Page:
Pumpkins "Oh My Gourd!"

Pumpkins "Oh My Gourd!"

Written by Ingrid Hoff

There is a chill in the air and the season of pumpkins is upon us. Okay, it might not actually be a season just to celebrate all that is squashes and gourds, but to me the fall is a time to allow myself to go completely bonkers over the mighty pumpkin. I mean, how many seasonal decorations are there that you can eat, that are tasty and even superfood? And just to be clear, I love all the pumpkin flavoured things, lattes, cookies, cereal, milkshakes, pancakes, and even ahem… pumpkin flavoured beer. But while we are enjoying the warming spices that usually accompany this wondrous fruit (yep…it’s technically a fruit not a veggie) don’t forget to grab some actual pumpkins to enjoy. They have a big impact for very little effort and will instantly give your spaces that warm, cozy, fall feeling that we should all be embracing this time of year. 

Now if you are thinking “I’m not really an orange kind of person, so pumpkins aren’t for me” then please allow me to dispel the myth that all pumpkins are orange. Pumpkins and gourds (more on them later) come in such an array of colours that they will suit any colour preference. Consider orbs of grey, blue, blush-pink, peach, sage-green, creamy white, but also every shade of orange and yellow, and even some that are flirting with red. The texture can vary as well, some have shiny skin, matte skin, smooth, bumpy and warty like a Halloween witch’s nose, striped, multicoloured… pumpkins are a wealth of beauty and variety.  

So, ever wondered what the difference is between a squash, pumpkin and a gourd? Well, wonder no more. All of them belong to the Cucurbitaceae family, but pumpkin is really just a name we give to certain winter squash. Winter squash generally has soft flesh under a hard skin (think butternut, acorn, etc), which are different from summer squash which are all soft and fleshy (zucchini, patty pan, etc). Gourds on the other hand are hard skinned and hard fleshed. Pumpkins are edible, gourds are generally not. Well, now you know.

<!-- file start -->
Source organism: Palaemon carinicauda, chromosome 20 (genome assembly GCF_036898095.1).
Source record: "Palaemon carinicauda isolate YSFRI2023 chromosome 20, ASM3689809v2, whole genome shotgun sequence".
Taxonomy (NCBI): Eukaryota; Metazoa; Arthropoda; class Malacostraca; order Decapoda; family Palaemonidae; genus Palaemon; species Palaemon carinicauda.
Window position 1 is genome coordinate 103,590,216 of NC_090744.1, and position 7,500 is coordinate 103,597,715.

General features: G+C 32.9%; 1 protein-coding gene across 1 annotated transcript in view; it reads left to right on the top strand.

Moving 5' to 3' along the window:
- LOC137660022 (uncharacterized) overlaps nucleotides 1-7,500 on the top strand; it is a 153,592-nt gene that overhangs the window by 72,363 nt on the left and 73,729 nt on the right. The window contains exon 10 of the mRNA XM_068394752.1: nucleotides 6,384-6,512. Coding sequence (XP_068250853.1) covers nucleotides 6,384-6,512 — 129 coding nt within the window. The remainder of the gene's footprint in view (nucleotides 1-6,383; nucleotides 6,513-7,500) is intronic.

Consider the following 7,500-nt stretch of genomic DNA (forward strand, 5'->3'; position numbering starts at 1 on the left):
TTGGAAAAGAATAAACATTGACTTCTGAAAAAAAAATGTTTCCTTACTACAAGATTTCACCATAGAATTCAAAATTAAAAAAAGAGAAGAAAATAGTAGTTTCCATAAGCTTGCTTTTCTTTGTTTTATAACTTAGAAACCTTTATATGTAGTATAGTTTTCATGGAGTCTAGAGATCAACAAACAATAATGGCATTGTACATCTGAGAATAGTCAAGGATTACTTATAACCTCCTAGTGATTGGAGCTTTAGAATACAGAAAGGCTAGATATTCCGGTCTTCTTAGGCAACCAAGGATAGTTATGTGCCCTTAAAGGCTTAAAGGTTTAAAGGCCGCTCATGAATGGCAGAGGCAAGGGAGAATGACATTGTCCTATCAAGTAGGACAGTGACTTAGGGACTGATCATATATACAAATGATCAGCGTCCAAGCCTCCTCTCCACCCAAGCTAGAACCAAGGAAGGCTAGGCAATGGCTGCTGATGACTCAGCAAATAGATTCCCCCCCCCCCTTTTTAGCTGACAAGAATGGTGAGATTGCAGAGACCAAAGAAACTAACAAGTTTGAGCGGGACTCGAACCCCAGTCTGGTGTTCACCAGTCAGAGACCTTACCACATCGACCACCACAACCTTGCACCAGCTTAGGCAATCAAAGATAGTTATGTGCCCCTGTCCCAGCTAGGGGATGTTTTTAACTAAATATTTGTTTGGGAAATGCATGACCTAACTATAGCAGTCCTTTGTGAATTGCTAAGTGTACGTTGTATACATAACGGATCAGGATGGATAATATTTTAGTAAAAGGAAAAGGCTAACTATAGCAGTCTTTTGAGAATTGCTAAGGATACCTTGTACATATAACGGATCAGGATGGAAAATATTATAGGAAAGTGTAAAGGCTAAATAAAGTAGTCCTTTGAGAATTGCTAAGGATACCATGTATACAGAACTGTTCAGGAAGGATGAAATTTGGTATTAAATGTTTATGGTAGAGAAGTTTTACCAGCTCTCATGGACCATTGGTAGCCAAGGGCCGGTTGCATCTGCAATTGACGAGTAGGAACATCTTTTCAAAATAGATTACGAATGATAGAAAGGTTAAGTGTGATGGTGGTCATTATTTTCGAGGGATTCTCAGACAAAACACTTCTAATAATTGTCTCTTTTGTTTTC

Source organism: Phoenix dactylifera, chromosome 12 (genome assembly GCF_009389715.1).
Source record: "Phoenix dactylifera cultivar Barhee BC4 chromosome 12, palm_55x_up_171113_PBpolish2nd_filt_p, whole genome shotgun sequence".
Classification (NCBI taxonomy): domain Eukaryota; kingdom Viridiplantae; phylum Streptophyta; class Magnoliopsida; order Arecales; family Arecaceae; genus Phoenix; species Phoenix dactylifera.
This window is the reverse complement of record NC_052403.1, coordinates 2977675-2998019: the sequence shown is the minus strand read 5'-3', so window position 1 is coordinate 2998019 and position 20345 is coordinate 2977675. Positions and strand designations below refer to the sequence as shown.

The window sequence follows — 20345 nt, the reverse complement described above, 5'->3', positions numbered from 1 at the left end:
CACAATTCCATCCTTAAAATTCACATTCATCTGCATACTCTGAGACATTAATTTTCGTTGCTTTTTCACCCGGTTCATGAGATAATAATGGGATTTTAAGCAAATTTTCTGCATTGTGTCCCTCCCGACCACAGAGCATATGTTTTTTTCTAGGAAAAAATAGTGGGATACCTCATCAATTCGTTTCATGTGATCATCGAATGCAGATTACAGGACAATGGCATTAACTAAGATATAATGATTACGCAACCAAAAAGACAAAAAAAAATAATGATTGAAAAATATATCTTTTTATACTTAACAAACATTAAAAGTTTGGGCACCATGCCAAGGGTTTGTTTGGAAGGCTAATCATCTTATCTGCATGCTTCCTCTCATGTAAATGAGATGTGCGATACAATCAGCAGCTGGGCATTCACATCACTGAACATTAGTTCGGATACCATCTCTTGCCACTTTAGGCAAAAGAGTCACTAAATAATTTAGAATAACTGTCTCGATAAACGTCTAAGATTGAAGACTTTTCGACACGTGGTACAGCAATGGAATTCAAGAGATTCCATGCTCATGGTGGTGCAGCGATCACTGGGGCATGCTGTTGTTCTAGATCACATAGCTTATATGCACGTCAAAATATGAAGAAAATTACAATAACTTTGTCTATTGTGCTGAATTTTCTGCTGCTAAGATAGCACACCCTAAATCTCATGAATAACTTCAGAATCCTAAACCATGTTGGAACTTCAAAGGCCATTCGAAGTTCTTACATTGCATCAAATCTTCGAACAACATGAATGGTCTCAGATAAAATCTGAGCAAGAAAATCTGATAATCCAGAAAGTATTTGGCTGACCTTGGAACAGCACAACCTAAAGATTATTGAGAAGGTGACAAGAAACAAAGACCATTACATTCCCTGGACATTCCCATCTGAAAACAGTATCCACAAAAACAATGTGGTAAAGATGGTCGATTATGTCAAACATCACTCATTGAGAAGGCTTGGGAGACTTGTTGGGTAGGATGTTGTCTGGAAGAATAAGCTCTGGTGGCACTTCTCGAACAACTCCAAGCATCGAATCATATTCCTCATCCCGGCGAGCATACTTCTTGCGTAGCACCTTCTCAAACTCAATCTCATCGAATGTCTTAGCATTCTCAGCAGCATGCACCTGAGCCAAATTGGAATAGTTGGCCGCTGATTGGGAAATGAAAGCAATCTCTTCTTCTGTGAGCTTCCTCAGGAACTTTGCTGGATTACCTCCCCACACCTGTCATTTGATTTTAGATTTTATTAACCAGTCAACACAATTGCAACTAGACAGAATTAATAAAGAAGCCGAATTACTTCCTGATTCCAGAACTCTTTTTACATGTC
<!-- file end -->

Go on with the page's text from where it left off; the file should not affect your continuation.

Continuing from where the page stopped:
One of the great things about winter squash and gourds is they are not as perishable as their fleshy cousins the summer squash and this makes them ideal for decor. They can be kept for up to six months in a cool dry place, like your front porch/doorstep/balcony/patio. If you can keep them dry and the squirrels don’t nibble them, you can have months of decorative beauty (and then eat them). If you choose to use them for the inside then they will definitely not last that long. So, you might get one month instead of six, but for a fresh décor piece, that is amazing. 

Remember that old adage, “less is more”? Well forget it when considering pumpkins, more is always more! If possible, fill your front porch/patio/balcony with as many as you can, one is great but 10 is amazing. Create a vignette by mixing in a few garden mums and other seasonal stars.

If you really want to take it up a notch, consider hollowing out a pumpkin filling it with soil and treat it like a planter. Take it to a spooky level for Halloween with skeletons and cobwebs, embrace the harvest season with a straw bale and some corn stalks. Or amp up the garden by tucking in a few in high traffic areas, it will be a pop of colour and an unexpected surprise. For indoor décor smaller pumpkins are a bit more versatile.

Cluster some on the mantle or a bookcase, or create a cornucopia tablescape with them mounded down the length of your Thanksgiving table. Even just a simple bowl of bumpy/stripy gourds on a side table can bring a bit of the season and celebration into your space. 

Time can move fast and before we know it another fall season will be behind us and we’ll be looking for the candy canes. Make the most of it this year, embrace the season of the pumpkin.  

Fun Pumpkin Facts 

  • The word pumpkin comes from Greek “pepon” which means large melon. 

  • The jack-o’-lantern originates from Ireland and were originally made from hollowed out turnips and potatoes. 

  • While they are believed to have originated in Central America pumpkins are now grown on every continent in the world (except Antarctica) 

  • The name pumpkin first showed up in the fairy tale Cinderella in the 17th century 

  • They are actually a fruit, not a vegetable 

  • Considered a super fruit, one cup of cooked pumpkin has 200% of the recommended daily intake of vitamin A, 20% of vitamin C, and more potassium than a banana. 

  • Roasted and lightly salted seeds are not only tasty but also pack a nutritious punch and a great source of fibre. 

  • The heaviest pumpkin on record weighed over 2,600 lbs 

  • Pumpkins were once used as a remedy for freckles and snakebites (this is 100% not recommended) 


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